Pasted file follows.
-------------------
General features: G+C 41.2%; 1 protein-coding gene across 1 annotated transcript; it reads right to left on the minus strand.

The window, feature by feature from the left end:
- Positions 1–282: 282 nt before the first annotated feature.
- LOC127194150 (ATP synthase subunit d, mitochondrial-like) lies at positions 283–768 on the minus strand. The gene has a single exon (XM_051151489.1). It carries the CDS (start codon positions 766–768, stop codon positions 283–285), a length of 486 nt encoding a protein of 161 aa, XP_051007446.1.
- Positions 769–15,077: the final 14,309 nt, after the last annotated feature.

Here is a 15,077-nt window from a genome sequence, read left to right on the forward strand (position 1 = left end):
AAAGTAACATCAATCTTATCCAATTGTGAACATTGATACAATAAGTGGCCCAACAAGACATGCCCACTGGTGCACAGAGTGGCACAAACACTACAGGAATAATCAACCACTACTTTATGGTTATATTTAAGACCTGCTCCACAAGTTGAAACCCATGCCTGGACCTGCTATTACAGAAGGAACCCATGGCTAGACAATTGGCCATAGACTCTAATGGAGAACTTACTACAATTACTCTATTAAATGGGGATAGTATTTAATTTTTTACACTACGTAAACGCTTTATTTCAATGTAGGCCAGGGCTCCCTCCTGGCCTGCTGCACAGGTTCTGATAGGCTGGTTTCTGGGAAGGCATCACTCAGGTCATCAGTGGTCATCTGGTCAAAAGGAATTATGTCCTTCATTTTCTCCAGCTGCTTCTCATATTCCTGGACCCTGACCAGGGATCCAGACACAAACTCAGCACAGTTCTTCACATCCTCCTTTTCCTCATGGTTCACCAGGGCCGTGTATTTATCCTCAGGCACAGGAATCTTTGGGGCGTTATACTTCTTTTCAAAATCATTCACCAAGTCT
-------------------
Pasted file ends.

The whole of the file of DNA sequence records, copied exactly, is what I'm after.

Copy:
General features: G+C 41.2%; 1 protein-coding gene across 1 annotated transcript; it reads right to left on the minus strand.

The window, feature by feature from the left end:
- Positions 1–282: 282 nt before the first annotated feature.
- LOC127194150 (ATP synthase subunit d, mitochondrial-like) lies at positions 283–768 on the minus strand. The gene has a single exon (XM_051151489.1). It carries the CDS (start codon positions 766–768, stop codon positions 283–285), a length of 486 nt encoding a protein of 161 aa, XP_051007446.1.
- Positions 769–15,077: the final 14,309 nt, after the last annotated feature.

Here is a 15,077-nt window from a genome sequence, read left to right on the forward strand (position 1 = left end):
AAAGTAACATCAATCTTATCCAATTGTGAACATTGATACAATAAGTGGCCCAACAAGACATGCCCACTGGTGCACAGAGTGGCACAAACACTACAGGAATAATCAACCACTACTTTATGGTTATATTTAAGACCTGCTCCACAAGTTGAAACCCATGCCTGGACCTGCTATTACAGAAGGAACCCATGGCTAGACAATTGGCCATAGACTCTAATGGAGAACTTACTACAATTACTCTATTAAATGGGGATAGTATTTAATTTTTTACACTACGTAAACGCTTTATTTCAATGTAGGCCAGGGCTCCCTCCTGGCCTGCTGCACAGGTTCTGATAGGCTGGTTTCTGGGAAGGCATCACTCAGGTCATCAGTGGTCATCTGGTCAAAAGGAATTATGTCCTTCATTTTCTCCAGCTGCTTCTCATATTCCTGGACCCTGACCAGGGATCCAGACACAAACTCAGCACAGTTCTTCACATCCTCCTTTTCCTCATGGTTCACCAGGGCCGTGTATTTATCCTCAGGCACAGGAATCTTTGGGGCGTTATACTTCTTTTCAAAATCATTCACCAAGTCT